By Carlton Amir Wynn
When someone leaves prison, they need a job for the same reason as everyone else. They need to support themselves, their family and their communities. But a recent study shows that almost half of the men released from prison can’t find a job. And, of those who can, the median earnings were only $6,250 per year. So, many former prisoners turn to unemployment benefits. People in prison can’t receive unemployment benefits. But you can receive them after your release.
Can you receive unemployment benefits while in prison?
No. The rules for receiving unemployment benefits depends on what state you are in.
In North Carolina, for example, you must meet three requirements. First, you must show that your unemployment is due to no fault of your own. Second, you must show that you earned enough from your job before you became unemployed. Third, you must show that you are able to work, available to work and actively seeking work. Most states have similar or identical requirements.
If you are in prison, you can’t show that you are able to work, available to work and actively seeking work. So you won’t be eligible for unemployment benefits.
You may have received unemployment benefits before you went to prison. If you go to prison, your state will suspend your benefits except for in some rare circumstances. After your release, you can get your benefits back. But you still have to meet the rules.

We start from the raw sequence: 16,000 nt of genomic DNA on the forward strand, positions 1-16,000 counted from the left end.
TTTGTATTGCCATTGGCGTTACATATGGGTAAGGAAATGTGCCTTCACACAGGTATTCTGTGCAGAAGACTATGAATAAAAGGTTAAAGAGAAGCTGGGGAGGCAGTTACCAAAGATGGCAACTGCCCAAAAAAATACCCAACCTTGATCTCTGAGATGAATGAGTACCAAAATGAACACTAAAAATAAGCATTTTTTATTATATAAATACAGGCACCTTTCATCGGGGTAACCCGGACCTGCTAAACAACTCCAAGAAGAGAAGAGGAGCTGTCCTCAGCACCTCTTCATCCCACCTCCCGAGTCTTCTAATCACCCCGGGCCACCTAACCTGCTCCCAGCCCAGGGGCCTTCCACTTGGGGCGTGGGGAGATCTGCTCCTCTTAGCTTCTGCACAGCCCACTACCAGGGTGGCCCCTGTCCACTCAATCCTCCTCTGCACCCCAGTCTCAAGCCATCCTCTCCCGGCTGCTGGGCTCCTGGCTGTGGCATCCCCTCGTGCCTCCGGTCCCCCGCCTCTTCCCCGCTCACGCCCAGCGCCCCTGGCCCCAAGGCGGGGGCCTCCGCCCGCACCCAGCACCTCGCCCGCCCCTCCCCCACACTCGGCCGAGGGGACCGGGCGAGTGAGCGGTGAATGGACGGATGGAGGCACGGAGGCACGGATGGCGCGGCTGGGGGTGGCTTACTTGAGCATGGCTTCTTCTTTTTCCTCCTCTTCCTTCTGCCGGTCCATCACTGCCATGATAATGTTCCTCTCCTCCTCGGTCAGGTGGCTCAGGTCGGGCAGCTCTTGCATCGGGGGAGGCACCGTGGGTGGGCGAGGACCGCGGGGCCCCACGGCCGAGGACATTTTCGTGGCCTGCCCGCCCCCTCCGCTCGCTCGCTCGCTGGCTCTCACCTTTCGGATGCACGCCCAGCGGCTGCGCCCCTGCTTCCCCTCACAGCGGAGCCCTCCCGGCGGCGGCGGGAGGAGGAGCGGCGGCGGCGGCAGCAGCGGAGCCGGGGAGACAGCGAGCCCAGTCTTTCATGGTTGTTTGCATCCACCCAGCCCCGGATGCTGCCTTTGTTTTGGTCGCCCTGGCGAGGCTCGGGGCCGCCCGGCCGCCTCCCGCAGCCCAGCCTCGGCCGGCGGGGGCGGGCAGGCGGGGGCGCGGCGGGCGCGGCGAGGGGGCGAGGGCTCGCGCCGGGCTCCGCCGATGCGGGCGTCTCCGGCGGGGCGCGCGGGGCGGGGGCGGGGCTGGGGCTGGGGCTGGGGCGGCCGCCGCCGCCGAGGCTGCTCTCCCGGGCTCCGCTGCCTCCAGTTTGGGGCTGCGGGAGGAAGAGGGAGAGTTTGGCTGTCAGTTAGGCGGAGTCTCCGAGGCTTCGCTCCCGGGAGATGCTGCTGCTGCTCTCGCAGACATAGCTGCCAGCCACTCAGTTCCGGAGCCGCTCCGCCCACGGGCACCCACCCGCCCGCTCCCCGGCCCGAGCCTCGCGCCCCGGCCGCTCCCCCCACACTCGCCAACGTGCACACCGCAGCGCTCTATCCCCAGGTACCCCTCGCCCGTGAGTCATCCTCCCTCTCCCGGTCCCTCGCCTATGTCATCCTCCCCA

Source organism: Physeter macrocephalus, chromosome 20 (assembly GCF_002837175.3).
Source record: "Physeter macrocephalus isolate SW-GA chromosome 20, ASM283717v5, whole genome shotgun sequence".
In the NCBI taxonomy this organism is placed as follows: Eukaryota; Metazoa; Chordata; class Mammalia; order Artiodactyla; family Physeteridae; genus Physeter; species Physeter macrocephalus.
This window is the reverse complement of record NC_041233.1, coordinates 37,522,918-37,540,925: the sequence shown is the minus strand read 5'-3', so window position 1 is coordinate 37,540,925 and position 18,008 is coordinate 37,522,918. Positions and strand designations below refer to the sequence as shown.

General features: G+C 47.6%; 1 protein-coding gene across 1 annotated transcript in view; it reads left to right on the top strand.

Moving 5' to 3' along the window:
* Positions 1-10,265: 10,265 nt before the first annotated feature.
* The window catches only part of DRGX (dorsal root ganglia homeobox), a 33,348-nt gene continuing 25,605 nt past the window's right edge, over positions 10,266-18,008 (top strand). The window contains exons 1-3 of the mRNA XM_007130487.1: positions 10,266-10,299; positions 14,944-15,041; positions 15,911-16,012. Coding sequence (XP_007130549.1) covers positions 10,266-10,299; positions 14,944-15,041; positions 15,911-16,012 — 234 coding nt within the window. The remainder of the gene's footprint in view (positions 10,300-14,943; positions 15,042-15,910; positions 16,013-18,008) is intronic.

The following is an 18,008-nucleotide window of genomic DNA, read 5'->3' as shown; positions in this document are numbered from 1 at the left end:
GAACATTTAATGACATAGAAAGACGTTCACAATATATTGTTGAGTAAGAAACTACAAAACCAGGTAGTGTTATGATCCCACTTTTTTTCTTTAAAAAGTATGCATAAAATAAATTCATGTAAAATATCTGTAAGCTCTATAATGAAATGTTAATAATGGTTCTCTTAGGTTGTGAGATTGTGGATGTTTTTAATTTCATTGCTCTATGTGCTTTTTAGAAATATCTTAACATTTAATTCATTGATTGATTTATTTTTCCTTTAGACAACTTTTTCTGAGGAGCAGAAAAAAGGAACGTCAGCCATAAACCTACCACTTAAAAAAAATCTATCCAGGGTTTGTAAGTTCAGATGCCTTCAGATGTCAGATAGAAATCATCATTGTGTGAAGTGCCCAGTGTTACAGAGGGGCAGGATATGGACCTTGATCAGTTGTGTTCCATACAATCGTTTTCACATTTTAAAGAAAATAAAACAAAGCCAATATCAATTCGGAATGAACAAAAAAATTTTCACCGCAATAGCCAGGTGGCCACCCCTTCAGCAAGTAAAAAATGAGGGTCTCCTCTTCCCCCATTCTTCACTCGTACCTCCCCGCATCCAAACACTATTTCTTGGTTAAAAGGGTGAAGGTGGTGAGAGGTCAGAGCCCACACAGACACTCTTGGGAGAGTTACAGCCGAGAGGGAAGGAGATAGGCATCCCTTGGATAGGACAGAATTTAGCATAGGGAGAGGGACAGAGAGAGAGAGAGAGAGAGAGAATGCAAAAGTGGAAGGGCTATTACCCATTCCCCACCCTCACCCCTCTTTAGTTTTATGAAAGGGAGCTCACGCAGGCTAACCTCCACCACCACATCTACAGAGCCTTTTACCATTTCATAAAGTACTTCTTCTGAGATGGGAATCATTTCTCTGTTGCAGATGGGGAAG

Can you receive them after your release from prison?
Yes. After your release from prison, you can receive unemployment benefits like anyone else. You only have to meet the requirements described above (or your state’s requirements).
Most of time time, people released from prison can work. They are also available to work and actively seeking work after their release. It is the other two requirements that make things complicated.
Did you earn enough from your last job?
If you went to prison, you may not be able to show that you earned enough in a prior job. To do so, you need to show that you worked for an employer who paid into your state’s unemployment insurance fund. Then you are also need to show that you earned enough wages in at least two calendar quarters out of the last five.
Are you unemployed because of something you did?
If you went to prison, you may also not be able to show that your unemployment is due to no fault of your own. Sometimes your employer might fire you after a criminal charge or conviction. In that circumstance, your unemployment may be your own fault.
You can receive unemployment benefits after your prison release. But you still have to meet your state’s requirements. Doing so after a prison sentence can be challenging. Some prisons offer services to help you determine what benefits you can receive. If you can’t get unemployment benefits, you may still qualify for other benefits and resources.